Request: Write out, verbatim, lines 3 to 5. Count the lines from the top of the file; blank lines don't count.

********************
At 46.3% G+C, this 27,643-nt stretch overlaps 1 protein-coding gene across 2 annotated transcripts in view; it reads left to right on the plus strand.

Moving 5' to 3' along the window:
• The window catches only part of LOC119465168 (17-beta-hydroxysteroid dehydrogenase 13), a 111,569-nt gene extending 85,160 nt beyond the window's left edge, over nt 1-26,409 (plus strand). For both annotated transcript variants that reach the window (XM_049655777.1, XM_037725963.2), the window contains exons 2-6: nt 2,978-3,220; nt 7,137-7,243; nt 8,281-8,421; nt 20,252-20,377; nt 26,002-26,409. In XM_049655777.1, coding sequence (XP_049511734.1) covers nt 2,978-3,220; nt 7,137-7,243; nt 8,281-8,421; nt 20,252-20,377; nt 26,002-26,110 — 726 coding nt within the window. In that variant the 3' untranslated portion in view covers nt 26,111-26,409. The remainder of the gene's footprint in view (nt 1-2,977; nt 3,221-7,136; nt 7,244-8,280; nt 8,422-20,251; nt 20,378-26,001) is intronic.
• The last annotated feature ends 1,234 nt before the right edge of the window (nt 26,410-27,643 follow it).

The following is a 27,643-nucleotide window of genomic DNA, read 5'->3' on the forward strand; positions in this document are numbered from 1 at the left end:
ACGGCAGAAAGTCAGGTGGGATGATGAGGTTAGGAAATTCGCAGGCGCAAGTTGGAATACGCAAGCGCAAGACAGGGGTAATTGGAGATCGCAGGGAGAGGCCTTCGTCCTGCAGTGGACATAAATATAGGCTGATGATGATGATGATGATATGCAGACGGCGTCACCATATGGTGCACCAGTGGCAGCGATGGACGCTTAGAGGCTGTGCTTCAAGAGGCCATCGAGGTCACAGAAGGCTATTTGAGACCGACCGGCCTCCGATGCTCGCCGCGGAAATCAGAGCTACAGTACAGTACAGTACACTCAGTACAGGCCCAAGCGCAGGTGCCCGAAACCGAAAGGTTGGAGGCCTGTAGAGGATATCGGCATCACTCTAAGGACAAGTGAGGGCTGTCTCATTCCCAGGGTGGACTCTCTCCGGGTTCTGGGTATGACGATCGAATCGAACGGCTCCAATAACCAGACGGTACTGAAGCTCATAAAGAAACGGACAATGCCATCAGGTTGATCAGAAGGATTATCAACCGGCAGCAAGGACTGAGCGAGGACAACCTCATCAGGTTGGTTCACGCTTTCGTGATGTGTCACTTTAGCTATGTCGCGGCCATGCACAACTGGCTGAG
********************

• The window catches only part of LOC119465168 (17-beta-hydroxysteroid dehydrogenase 13), a 111,569-nt gene extending 85,160 nt beyond the window's left edge, over nt 1-26,409 (plus strand). For both annotated transcript variants that reach the window (XM_049655777.1, XM_037725963.2), the window contains exons 2-6: nt 2,978-3,220; nt 7,137-7,243; nt 8,281-8,421; nt 20,252-20,377; nt 26,002-26,409. In XM_049655777.1, coding sequence (XP_049511734.1) covers nt 2,978-3,220; nt 7,137-7,243; nt 8,281-8,421; nt 20,252-20,377; nt 26,002-26,110 — 726 coding nt within the window. In that variant the 3' untranslated portion in view covers nt 26,111-26,409. The remainder of the gene's footprint in view (nt 1-2,977; nt 3,221-7,136; nt 7,244-8,280; nt 8,422-20,251; nt 20,378-26,001) is intronic.
• The last annotated feature ends 1,234 nt before the right edge of the window (nt 26,410-27,643 follow it).

The following is a 27,643-nucleotide window of genomic DNA, read 5'->3' on the forward strand; positions in this document are numbered from 1 at the left end: